The Geekly Guy

This blog contains information regarding all things Linux, although any computer technology subject matter fits within the realm of this blog.

Friday, May 09, 2003

A coworker passed along a Knoppix CD that he got from somewhere (I forget where he said). I currently use something similar called the Linux Bootable Toolkit (LBT) that has a VERY small footprint, enough to fit on a 180MB mini-CD. It even includes a GUI (Blackbox). This'll be the first time I try Knoppix. I have a version of Knoppix as an ISO that I got from last month's LinuxFormat magazine DVD. Sure, I don't need it as I already have a few live CDs and actually use my laptop under Linux almost exclusively (though it dualboots between Linux and Windows XP). I just like anything Linux and who knows when I'll actually need a live CD to use as a rescue disk. I'll keep my LBT since it can fit in my pocket. :o)

I'll be moving this blog to in the near future, so I can get rid of this hosting provider....been having too many technical problems with them lately. I still haven't received any mail since before the beginning of May and its really starting to tick me off. Anyways, it was a bit hard for me to set up this blog using my webhost as a medium. We'll see how the transfer goes. I'm going to cross my fingers.

Two days ago, I decided to fool around with a bit of multimedia. Specifically, copying a DVD into a DIVX .AVI file. I decided to use 'mencoder' and followed the FAQ/HOWTOs on the Mplayer pages. It took quite awhile for 'mencoder' to encode the file as I had to make 3 passes, establishing a sound file for the first pass, a video file for the second pass, and the third pass combined the two into the last and resulting DIVX .AVI file. It was quite exciting (though slow). In the past, I'd created VCDs from VHS tapes, which was an even slower process, as I used a capture card to capture the movie while it was playing. Once that was done, I had to find the right tools and HOWTOs, tools that were spread across the internet. I then had to wait while Windows 98 processed the copied VHS tape into its format. This particular system used a 400MHz Celeron CPU with 196MB of RAM and the file compilation was glitchy. I ended up repeating the process multiple times until I knew how to get the file not to show artifacts and warping. I did this by shrinking the view size. When I copied the DVD the other day, I did it on a system that contained 768MB of RAM and an Athlon XP2000+ under FreeBSD. The files I needed, the HOWTOs and such, were all on one page, I had the software already installed on the system and everything was fine on the first compile of the file. Just plain awesome! Of course, now I'll be doing this to other movies so I can watch them from files instead of the DVD itself. I'm quite impressed.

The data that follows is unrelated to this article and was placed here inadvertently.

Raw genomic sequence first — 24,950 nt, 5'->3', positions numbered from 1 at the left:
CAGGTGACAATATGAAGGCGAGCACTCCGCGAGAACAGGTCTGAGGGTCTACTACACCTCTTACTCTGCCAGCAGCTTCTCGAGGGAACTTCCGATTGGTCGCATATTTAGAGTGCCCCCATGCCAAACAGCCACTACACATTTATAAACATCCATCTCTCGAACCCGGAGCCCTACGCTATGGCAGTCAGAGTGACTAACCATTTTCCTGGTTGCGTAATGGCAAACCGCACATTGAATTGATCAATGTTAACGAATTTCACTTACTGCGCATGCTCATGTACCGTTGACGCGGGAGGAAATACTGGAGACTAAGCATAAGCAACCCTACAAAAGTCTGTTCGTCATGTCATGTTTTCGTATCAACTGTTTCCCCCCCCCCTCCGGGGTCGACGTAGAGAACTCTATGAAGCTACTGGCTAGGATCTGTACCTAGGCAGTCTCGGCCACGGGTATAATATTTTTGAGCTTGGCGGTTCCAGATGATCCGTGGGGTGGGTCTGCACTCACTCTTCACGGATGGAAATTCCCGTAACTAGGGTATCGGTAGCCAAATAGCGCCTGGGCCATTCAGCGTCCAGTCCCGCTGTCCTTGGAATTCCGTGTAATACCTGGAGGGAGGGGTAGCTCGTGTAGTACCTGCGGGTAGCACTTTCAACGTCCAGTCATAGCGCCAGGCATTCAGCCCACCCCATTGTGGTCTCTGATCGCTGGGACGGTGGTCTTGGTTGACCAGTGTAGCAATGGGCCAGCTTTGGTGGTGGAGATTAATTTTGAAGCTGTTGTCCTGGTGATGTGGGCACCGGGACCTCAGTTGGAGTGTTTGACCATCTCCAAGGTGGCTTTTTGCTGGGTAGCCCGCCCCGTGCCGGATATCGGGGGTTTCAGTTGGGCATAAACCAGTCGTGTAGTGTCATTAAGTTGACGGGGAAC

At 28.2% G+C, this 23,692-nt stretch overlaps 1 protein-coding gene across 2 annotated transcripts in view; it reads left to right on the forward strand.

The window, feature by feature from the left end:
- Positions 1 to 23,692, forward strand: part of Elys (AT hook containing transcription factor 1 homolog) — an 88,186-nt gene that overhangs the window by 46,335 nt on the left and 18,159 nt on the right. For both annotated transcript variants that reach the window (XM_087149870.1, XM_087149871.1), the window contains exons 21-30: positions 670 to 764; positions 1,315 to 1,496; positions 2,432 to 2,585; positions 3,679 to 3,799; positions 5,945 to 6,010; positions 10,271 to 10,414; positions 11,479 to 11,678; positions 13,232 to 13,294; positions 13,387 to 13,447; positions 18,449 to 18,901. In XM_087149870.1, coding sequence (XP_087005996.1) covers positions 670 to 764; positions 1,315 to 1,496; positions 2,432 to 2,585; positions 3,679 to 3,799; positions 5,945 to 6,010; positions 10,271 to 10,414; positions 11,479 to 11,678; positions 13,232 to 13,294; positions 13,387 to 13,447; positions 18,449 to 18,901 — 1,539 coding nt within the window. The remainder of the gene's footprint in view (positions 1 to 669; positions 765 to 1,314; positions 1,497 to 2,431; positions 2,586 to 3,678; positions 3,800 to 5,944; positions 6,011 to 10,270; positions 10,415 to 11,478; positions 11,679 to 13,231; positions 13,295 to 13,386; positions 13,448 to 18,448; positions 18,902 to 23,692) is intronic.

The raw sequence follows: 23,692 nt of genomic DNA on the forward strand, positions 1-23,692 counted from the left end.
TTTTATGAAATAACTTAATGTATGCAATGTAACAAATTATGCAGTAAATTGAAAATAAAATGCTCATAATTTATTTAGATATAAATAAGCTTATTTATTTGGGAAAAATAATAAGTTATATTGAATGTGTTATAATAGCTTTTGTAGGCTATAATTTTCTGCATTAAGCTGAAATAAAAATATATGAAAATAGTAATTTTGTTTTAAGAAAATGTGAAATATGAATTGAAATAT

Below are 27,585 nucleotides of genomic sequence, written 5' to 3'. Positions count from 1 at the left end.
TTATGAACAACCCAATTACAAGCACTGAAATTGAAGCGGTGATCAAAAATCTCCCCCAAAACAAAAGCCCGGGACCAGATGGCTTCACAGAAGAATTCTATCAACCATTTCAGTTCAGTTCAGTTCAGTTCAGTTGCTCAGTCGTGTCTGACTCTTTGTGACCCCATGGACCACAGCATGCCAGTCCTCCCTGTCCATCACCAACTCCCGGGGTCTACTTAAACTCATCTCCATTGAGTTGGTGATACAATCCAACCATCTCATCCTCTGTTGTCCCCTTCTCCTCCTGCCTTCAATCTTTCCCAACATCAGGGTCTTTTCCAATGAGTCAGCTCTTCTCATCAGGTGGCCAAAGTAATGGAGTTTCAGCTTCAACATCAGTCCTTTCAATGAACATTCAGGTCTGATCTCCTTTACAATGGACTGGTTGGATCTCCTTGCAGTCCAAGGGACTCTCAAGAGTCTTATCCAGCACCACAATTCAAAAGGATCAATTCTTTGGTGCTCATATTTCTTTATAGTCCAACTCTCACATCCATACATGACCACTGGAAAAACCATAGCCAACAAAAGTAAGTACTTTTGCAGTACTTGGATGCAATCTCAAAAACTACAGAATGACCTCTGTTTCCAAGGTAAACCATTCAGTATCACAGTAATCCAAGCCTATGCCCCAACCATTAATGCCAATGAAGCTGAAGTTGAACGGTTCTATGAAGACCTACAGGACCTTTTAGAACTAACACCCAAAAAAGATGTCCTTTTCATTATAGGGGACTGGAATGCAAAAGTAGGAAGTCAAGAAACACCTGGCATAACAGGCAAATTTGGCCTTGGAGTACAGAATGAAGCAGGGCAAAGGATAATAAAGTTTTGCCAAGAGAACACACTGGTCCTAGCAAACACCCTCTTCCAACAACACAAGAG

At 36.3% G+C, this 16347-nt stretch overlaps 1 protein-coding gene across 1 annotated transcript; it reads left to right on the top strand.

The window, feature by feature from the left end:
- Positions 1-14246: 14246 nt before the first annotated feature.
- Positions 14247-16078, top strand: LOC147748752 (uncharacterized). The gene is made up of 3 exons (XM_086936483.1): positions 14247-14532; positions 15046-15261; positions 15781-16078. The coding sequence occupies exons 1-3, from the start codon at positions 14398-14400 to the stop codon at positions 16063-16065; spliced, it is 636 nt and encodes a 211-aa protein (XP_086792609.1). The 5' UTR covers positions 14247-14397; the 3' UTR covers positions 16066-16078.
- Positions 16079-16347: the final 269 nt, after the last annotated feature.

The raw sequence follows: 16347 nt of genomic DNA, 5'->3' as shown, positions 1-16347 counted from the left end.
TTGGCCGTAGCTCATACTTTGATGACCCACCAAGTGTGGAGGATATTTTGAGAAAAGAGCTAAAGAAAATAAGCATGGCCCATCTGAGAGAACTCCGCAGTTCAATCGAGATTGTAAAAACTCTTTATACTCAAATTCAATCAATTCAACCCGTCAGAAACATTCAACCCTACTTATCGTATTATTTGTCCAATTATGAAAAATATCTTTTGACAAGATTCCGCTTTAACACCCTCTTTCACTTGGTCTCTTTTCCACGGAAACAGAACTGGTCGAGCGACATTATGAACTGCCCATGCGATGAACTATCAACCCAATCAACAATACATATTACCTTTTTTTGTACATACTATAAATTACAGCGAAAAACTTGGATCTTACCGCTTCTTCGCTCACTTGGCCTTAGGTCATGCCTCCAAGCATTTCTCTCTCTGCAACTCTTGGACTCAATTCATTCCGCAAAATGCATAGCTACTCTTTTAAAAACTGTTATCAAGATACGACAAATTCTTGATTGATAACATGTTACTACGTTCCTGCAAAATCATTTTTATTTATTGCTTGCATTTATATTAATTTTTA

Well, work calls (I'm at work). G'night.

Thursday, May 08, 2003

Trying out the Phoenix web browser in FreeBSD....very very nice.

Anyways, I thought I'd drop by to throw a few notes to some people who may not know how to mount MSDOS partitions in FreeBSD. I did use Google to attempt to find out how to do this but saw more questions than answers. The FreeBSD handbook (which I bought, the actual book) didn't cover how to mount MSDOS partitions and the manual pages didn't either.

Here's how you do it. You use the 'mount_msdosfs' command, like so:

/sbin/mount_msdosfs /dev/ad0s1 /mnt/dos1
/sbin/mount_msdosfs /dev/ad2s5 /mnt/dos2
/sbin/mount_msdosfs /dev/ad2s6 /mnt/dos3
/sbin/mount_msdosfs /dev/ad4s5 /mnt/dos4

Insert the partition (or 'slice', as FreeBSD people say) you'd like to mount. You can also add those slices to your /etc/fstab file, like so:

# Device Mountpoint FStype Options Dump Pass#

# Mounting Windows Partitions
/dev/ad0s1 /mnt/dos1 msdos rw 0 0
/dev/ad2s5 /mnt/dos2 msdos rw 0 0
/dev/ad2s6 /mnt/dos3 msdos rw 0 0
/dev/ad4s5 /mnt/dos4 msdos rw 0 0

I'm posting all this here in the chance that it may help someone. In fact, I'm also going to use this blog as a notetaking tool. I go to my blogs from time to time when I forget how I'd done something or what command I'd used to apply something in Linux/Unix.

OK, I'm calling it the night. Oh see some of my digicam pics, go to
I was playing around and there are 2 pictures of my computer rig that start with the letters "DSC". They are big so if you're on dialup, this is your warning. :o)